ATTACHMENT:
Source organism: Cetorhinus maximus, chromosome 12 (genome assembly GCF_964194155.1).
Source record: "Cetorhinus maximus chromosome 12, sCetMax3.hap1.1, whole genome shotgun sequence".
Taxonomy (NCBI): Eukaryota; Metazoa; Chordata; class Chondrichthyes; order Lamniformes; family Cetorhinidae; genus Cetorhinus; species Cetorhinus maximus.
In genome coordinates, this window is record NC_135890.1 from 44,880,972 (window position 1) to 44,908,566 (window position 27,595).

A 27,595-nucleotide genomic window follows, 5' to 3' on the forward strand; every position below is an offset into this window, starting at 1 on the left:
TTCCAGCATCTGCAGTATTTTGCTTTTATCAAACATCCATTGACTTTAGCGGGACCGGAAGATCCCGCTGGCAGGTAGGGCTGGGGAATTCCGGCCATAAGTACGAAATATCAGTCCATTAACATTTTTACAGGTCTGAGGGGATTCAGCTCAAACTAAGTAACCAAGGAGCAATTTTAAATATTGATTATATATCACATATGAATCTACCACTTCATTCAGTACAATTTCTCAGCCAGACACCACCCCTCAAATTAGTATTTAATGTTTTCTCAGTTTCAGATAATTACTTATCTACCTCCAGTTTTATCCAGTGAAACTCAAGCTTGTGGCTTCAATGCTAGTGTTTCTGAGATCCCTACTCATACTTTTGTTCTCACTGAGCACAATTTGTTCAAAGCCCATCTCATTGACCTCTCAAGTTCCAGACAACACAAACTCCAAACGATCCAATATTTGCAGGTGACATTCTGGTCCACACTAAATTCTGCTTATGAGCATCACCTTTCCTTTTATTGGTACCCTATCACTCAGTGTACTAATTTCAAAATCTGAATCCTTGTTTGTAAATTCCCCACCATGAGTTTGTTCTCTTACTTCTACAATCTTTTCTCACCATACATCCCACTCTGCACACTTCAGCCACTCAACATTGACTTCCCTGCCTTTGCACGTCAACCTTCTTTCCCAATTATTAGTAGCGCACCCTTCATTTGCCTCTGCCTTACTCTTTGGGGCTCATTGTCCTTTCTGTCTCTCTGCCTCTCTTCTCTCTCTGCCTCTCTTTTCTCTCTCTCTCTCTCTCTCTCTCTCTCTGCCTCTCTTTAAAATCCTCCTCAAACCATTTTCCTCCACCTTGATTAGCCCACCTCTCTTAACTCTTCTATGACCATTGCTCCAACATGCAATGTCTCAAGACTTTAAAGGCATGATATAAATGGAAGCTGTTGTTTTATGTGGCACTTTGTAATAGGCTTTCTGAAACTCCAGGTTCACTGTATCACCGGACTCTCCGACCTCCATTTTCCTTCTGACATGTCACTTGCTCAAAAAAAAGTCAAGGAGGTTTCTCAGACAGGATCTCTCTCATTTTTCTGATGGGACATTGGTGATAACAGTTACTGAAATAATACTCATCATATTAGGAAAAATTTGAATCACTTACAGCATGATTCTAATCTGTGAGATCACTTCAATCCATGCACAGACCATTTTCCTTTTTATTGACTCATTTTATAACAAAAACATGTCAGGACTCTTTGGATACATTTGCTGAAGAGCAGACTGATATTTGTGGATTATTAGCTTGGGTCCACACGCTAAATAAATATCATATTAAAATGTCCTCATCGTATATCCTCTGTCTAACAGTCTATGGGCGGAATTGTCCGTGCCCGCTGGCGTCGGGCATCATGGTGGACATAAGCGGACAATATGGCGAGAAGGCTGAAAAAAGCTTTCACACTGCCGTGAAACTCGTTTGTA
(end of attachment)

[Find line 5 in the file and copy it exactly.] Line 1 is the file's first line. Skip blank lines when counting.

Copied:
A 27,595-nucleotide genomic window follows, 5' to 3' on the forward strand; every position below is an offset into this window, starting at 1 on the left: